MUMBAI: Rising bond yields may make bond market fund raising unattractive especially at a time when the government is pushing the bond route for infrastructure and corporate investments. Such elevated rate gauge will only prompt Indian companies to dump the debt market as the lure of bank loans increases amid expanding economic activities.

“Cost of rupee funds has definitely gone up for Indian companies both in bond and loan markets,” said Ananth Narayan, a professor of finance at SP Jain Institute of Management and Research in Mumbai. “On a relative basis, given the sharp rise in bond yields, loans have started to look more attractive.”

“While macro factors such as rising oil prices & inflation, and rising twin deficits justify higher yields, some of the recent yield rise is also on the back of reduced participant interest in Indian bond markets,” he said.

Bank loans grew 13 per cent year-on year as on May 25 this year, the fastest growth rate in recent months.

Debt market fund raising is already falling. In April and May this financial year, corporate bond sales (via private placement) fell 63 per cent to Rs 32,704 crore, show data from Edelweiss Finance.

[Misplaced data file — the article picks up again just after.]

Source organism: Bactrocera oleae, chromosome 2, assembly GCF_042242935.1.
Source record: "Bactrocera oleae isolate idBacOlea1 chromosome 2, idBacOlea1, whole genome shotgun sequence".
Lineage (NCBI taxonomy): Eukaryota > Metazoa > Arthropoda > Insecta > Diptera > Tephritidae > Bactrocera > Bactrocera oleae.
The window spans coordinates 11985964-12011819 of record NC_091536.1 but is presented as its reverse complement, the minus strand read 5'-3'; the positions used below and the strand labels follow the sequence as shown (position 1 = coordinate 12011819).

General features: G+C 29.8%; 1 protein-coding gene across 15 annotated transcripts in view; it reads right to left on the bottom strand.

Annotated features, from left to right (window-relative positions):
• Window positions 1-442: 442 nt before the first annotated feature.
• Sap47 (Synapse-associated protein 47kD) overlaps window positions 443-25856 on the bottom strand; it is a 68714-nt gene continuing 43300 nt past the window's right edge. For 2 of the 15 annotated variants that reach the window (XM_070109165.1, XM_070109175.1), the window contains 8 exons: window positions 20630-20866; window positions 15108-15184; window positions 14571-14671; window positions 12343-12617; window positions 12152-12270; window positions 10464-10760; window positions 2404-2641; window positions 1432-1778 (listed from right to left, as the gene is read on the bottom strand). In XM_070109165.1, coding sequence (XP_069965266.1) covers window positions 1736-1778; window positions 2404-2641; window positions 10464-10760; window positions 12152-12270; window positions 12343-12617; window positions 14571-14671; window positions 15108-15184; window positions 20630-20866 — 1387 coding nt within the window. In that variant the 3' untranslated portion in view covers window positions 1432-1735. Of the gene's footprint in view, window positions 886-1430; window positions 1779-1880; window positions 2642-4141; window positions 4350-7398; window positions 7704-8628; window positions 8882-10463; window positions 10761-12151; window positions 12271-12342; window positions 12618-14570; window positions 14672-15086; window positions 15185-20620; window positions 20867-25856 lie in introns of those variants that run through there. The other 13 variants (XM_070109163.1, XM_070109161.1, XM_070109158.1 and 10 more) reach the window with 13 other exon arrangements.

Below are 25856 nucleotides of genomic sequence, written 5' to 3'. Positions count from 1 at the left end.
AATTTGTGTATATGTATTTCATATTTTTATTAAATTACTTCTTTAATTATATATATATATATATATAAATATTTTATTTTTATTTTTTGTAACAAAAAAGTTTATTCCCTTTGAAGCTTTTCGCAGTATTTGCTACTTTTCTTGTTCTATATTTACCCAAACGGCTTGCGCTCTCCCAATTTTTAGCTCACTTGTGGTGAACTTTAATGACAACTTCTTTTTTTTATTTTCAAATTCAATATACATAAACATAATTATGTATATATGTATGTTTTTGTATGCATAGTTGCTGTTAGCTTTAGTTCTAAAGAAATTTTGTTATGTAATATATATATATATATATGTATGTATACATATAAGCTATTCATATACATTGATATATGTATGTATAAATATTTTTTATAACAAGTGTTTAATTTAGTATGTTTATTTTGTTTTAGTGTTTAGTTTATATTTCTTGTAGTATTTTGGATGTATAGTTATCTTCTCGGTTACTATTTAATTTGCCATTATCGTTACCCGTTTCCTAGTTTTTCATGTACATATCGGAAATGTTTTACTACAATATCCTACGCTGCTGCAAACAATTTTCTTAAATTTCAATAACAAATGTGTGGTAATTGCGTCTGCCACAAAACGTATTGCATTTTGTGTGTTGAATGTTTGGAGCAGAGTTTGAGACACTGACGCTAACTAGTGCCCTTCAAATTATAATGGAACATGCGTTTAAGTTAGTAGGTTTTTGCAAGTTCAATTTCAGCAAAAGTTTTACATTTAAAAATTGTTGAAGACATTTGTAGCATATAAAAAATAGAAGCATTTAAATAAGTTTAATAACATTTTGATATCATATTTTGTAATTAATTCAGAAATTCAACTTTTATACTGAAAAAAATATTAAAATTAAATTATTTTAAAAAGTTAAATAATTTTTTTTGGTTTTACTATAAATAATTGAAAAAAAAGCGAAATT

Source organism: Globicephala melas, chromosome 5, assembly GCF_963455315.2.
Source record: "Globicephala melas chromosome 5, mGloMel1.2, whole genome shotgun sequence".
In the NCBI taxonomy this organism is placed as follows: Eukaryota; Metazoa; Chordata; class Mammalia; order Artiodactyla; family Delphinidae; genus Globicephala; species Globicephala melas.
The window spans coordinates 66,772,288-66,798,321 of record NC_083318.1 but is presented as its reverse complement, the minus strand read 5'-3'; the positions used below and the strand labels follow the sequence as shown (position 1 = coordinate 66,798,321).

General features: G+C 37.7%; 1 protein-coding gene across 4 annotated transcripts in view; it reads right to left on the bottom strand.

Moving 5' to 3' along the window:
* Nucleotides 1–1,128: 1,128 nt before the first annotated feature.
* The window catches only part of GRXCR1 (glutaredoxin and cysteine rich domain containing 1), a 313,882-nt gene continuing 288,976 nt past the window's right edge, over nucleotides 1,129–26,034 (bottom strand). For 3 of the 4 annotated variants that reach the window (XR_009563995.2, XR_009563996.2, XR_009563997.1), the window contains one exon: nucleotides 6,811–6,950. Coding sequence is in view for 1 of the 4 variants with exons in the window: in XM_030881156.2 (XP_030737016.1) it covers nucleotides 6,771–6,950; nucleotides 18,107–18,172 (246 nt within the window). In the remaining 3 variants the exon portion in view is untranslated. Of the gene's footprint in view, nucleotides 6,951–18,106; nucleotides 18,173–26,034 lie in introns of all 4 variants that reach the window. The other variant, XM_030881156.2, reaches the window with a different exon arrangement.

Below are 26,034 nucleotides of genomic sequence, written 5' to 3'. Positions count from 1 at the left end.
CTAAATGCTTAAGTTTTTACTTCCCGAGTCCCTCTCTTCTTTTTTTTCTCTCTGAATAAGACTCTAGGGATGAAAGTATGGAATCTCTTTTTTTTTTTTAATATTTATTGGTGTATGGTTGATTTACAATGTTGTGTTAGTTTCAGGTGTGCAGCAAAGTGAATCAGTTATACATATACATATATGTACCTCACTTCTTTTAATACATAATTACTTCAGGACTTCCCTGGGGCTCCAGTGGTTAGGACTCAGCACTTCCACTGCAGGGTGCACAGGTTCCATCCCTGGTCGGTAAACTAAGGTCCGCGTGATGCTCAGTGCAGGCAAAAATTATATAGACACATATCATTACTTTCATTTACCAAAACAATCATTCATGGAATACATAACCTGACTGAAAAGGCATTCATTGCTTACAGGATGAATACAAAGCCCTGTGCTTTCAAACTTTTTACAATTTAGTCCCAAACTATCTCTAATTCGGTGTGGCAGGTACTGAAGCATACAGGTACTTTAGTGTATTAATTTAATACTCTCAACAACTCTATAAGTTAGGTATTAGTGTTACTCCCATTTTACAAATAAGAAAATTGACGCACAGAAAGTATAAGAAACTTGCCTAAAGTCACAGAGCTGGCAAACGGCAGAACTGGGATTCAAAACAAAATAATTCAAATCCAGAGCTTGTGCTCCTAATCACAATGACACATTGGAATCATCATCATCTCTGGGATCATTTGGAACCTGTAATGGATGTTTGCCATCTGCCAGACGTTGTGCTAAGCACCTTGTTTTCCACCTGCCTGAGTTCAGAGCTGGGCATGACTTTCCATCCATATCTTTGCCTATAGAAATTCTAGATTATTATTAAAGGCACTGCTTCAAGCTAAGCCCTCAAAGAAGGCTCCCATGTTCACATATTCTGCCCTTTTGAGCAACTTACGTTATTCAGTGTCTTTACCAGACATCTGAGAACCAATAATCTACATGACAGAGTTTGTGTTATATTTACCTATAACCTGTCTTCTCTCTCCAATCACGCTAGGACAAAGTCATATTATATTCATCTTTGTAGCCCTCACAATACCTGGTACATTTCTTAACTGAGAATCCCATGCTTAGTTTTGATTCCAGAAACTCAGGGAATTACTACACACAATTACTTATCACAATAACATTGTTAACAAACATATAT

“Rising yields would be able to upset the government’s wish to attract more companies into debt market as bank loans look cheaper now,” said Ajay Manglunia, executive vice-president at Edelweiss Financial Services. “Now bonds are a bit more expensive than bank loans.”

The spread between corporate bonds and Gsecs is likely to rise as investors may demand higher coupon from companies especially with state bonds offering higher yields than corporate bonds, dealers said. An AA-rated nonbanking finance company may raise 10-year money at 9.75 per cent, which is about 70-80 basis points higher than the level a year ago. For a AA-rated company in manufacturing sector, average 10-year bank loan may be priced at 60-80 over MCLR (marginal cost of fund based lending rate), a base matrix over which a spread is added to price a loan, said a treasury head from a mid-size bank. There are several other factors like nature of business, sectors, credit weightages that are used to determine the rate.

“In an increasing rate scenario where Gsec yields are going up, corporate cost also increases and capital markets become less attractive compared with sticky MCLR of banks,” said Madan Sabnavis, chief economist at Care Ratings. “These markets are good when rates come down as cost is elastic here.” “Again, some of these (companies) would have crossed the large exposure limits of banks of Rs 15,000 crore for this year and perforce have to pay more in the market,” he said.





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